key store type or authorize more than one. Third-party security 
providers may refer to the PKCS #12 standard by different algorithm 
names but that should not be a problem either. For example, the filter 
may authorize algorithm name variations such as PKCS12, BCPKCS12 (Bouncy 
Castle) and PKCS12-3DES-3DES (Bouncy Castle): "*.KeyStore.PKCS12; 
*.KeyStore.BCPKCS12; *.KeyStore.PKCS12-3DES-3DES; ...", or more simply 
"*.KeyStore.*PKCS12*; ...".

3) A policy that does not allow algorithms considered insecure:

!*.*.MD5; !*.*.MD2; !*.*.SHA-1; *

Security concerns are the motivation behind this type of policy. A 
system administrator may enforce it with a deny-list —as done in the 
example— or even with a more strict allow-list one. This type of policy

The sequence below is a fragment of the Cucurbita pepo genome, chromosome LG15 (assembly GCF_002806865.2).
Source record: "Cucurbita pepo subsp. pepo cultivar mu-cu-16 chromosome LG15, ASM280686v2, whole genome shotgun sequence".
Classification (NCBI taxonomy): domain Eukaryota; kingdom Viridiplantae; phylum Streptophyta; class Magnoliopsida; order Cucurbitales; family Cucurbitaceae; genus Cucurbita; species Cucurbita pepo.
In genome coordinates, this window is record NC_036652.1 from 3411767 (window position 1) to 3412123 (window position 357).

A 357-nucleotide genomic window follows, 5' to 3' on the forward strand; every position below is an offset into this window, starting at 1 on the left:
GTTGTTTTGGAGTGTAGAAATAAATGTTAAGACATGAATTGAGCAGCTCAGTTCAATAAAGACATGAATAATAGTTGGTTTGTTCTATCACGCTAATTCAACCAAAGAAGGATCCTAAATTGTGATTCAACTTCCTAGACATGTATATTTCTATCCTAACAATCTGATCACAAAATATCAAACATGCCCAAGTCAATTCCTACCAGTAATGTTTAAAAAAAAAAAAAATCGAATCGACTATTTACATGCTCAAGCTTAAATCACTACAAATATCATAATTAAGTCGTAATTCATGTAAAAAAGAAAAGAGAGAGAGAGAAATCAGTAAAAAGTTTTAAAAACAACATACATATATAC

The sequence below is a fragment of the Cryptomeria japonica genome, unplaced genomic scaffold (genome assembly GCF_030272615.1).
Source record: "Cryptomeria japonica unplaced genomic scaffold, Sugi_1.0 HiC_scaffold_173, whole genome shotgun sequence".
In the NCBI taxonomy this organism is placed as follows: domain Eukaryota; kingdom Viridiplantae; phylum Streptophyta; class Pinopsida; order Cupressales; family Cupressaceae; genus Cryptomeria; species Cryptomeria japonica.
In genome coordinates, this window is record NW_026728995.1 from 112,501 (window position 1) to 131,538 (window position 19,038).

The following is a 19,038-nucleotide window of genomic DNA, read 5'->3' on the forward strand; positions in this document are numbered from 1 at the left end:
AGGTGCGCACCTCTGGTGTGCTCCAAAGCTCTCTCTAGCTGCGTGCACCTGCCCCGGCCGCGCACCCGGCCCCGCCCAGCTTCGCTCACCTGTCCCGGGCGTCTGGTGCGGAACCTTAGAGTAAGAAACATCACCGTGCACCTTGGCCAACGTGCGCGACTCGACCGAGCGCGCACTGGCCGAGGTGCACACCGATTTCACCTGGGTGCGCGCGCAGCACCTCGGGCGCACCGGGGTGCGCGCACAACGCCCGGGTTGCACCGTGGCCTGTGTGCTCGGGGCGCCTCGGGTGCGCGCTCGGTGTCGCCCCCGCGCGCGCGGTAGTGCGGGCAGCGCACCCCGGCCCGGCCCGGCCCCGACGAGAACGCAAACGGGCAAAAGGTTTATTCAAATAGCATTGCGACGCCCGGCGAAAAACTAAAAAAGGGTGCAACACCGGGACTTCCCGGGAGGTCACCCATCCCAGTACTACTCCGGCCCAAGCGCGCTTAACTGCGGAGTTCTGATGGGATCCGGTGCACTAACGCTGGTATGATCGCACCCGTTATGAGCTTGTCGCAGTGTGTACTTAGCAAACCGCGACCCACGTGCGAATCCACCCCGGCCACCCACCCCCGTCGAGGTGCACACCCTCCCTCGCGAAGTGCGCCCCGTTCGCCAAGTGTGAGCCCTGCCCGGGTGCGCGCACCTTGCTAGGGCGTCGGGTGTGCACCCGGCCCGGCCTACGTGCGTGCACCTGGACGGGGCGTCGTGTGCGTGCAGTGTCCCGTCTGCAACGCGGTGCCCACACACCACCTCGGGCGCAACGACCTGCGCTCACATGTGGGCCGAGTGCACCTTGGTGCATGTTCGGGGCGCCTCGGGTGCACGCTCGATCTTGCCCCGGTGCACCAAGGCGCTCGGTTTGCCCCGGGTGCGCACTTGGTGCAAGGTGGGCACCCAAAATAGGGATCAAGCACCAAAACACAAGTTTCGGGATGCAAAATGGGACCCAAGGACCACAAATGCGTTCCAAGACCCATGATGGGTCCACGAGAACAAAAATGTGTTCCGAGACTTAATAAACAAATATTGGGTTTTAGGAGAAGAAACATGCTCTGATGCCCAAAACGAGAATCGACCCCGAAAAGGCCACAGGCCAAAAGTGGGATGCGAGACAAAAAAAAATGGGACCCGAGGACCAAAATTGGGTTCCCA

can be applied with algorithms considered secure today or algorithms 
that will be required in the future. The latter serves for the purpose 
of identifying potential compatibility issues and providing applications 
advanced notice to adapt.

While the Security Provider Filter is platform-independent, Linux 
crypto-policies is one of the motivations related to this case. Many 
Linux distributions, such as RHEL [2], have system-wide crypto-policies 
enabled by default. Different crypto-policies profiles (LEGACY, DEFAULT, 
FIPS, FUTURE, etc.) define sets of algorithms authorized for different 
software packages, including OpenJDK. Our intention is that 
crypto-policies for OpenJDK define, according to each profile, the set 
of algorithms allowed for all security APIs.

Before the Security Provider Filter, algorithms can be restricted for 
some uses with a deny-list type of configuration. However, not all uses 
are under scope and applications may use unauthorized algorithms by